Vodafone yesterday launched a £1bn bid for Cable & Wireless Worldwide, only to have the target's leading shareholder reject it within hours.
Vodafone chief executive, Vittorio Colao, hailed the long-anticipated CWW takeover, saying it would mean his company becomes the second-biggest telecoms firmin Britain.
"We will move from No 4 position to No 2," declared Mr Colao, pointing out how it will leapfrog Everything Everywhere and Telefonica's O2 to be second only to BT in terms of UK sales. The combined Vodafone-CWW business will have British revenues of almost £7bn a year.
CWW's board has unanimously backed the 38p-a-share cash offer, but Orbis, which holds 19 per cent of CWW, claimed: "The offer price does not appear to reflect the value inherent in CWW."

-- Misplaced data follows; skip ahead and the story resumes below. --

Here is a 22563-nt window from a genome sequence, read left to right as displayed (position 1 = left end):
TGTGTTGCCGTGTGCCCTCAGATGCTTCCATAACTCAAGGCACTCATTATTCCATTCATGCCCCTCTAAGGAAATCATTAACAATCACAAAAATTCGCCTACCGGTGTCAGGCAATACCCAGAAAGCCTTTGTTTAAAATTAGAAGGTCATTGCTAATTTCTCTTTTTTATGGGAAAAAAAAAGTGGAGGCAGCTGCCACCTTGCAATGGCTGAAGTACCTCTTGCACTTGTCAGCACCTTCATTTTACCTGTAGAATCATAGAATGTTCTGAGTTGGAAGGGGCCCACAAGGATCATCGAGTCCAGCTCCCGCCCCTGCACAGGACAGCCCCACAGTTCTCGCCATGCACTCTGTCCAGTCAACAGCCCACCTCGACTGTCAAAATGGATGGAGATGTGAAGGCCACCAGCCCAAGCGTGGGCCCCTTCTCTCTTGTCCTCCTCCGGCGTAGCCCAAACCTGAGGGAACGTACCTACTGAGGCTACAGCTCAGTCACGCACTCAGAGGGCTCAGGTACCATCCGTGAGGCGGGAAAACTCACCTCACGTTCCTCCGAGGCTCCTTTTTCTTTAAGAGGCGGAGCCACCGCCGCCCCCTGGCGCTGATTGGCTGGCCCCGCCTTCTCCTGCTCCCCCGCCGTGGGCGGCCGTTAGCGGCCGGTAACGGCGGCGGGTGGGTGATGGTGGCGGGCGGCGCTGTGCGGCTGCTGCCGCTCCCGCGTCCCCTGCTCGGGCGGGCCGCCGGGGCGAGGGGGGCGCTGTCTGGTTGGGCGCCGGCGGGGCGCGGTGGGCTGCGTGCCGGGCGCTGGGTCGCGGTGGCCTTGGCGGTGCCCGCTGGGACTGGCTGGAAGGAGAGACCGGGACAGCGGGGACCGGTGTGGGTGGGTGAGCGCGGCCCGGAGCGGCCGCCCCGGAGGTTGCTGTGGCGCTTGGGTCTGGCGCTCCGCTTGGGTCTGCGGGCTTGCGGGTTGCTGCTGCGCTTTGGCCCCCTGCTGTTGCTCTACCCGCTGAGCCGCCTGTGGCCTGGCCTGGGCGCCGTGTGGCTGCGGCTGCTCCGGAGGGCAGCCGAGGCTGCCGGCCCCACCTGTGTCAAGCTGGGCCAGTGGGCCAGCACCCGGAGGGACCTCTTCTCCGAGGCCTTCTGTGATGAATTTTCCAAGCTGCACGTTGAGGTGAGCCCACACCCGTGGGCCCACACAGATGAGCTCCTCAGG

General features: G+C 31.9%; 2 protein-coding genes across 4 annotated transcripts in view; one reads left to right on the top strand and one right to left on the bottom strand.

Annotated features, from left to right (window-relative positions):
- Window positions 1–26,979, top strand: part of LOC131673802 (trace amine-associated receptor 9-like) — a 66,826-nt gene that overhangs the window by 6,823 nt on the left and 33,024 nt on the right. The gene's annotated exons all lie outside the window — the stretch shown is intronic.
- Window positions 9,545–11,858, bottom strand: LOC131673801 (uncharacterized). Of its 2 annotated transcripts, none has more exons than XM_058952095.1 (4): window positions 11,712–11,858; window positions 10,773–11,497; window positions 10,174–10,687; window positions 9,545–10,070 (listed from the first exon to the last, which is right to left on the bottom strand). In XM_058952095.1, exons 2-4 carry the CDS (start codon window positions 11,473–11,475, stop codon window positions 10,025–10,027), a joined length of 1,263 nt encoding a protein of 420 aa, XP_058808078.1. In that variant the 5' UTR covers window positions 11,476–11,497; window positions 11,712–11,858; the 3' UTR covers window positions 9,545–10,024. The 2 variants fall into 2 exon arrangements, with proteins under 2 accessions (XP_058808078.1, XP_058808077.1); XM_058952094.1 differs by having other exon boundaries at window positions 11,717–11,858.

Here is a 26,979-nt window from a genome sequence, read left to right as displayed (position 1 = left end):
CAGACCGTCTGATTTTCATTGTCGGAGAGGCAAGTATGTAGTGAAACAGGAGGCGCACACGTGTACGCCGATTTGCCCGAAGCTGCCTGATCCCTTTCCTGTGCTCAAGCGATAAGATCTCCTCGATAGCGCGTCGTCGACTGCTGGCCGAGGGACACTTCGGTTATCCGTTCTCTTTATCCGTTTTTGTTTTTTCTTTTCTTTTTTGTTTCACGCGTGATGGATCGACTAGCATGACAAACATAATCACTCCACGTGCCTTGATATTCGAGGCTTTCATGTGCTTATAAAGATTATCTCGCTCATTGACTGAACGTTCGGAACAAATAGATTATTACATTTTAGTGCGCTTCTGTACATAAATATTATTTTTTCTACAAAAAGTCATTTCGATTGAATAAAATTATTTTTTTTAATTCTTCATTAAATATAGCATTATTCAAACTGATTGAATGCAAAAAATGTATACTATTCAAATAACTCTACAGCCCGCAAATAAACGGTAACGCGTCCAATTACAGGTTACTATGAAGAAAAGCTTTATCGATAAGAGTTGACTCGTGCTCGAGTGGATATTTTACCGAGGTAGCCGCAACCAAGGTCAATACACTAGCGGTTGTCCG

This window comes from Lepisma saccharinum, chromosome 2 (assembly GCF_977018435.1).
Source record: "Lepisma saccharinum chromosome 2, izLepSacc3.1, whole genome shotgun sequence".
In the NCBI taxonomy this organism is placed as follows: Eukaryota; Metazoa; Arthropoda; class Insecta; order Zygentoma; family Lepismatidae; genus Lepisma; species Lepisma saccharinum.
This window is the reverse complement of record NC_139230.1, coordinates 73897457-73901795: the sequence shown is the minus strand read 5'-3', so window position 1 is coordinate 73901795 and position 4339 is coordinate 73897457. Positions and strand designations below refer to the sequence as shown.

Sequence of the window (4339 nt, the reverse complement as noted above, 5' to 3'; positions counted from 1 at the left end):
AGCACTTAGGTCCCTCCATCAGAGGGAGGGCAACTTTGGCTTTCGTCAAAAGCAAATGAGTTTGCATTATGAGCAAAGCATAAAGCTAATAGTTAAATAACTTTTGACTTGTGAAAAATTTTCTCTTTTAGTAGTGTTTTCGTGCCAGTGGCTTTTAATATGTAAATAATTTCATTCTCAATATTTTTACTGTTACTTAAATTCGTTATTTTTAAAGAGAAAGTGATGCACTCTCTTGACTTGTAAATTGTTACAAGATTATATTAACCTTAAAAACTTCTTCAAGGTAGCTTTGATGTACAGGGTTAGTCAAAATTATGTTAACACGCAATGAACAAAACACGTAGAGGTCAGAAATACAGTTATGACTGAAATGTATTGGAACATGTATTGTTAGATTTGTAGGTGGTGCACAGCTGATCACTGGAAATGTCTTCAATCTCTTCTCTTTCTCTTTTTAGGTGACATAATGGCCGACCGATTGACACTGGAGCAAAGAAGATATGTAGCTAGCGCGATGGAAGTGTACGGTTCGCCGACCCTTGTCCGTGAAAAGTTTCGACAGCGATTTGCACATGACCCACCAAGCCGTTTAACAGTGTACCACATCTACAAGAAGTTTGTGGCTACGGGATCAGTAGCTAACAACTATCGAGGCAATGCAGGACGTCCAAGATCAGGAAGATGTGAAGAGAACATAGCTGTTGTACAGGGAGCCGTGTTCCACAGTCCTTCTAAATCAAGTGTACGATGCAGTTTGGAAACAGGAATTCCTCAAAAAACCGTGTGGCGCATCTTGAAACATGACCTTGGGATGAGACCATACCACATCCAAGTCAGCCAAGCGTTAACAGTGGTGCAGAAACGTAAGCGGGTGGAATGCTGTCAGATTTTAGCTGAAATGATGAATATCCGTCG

Mr Colao now faces a battle to persuade CWW shareholders. So far, 18.6 per cent have backed the takeover but Vodafone needs the support of three-quarters of investors.
CWW shares jumped 12 per cent to 35.9p yesterday on news of the deal,but that is still below the offerprice, reflecting uncertainty inthe City.
The shares had plunged as much as 20 per cent last week after India's Tata Communications pulled its rival bid last week. Tata could yet make a fresh offer for CWW.
Vodafone is paying a 92 per cent premium to CWW's share price before the talks. However, CWW's value has fallen more than 60 per cent since 2010 after its split from the mobile operation Cable & Wireless Communications.
Mr Colao said CWW will complement Vodafone's own mobile network as customers look for "unified communications services" from one telecoms provider.
Vodafone dismissed speculation that buying CWW, which has run up huge losses, could have tax benefits. "Vodafone does not believe it can utilise CWW's tax losses," said the mobile giant.
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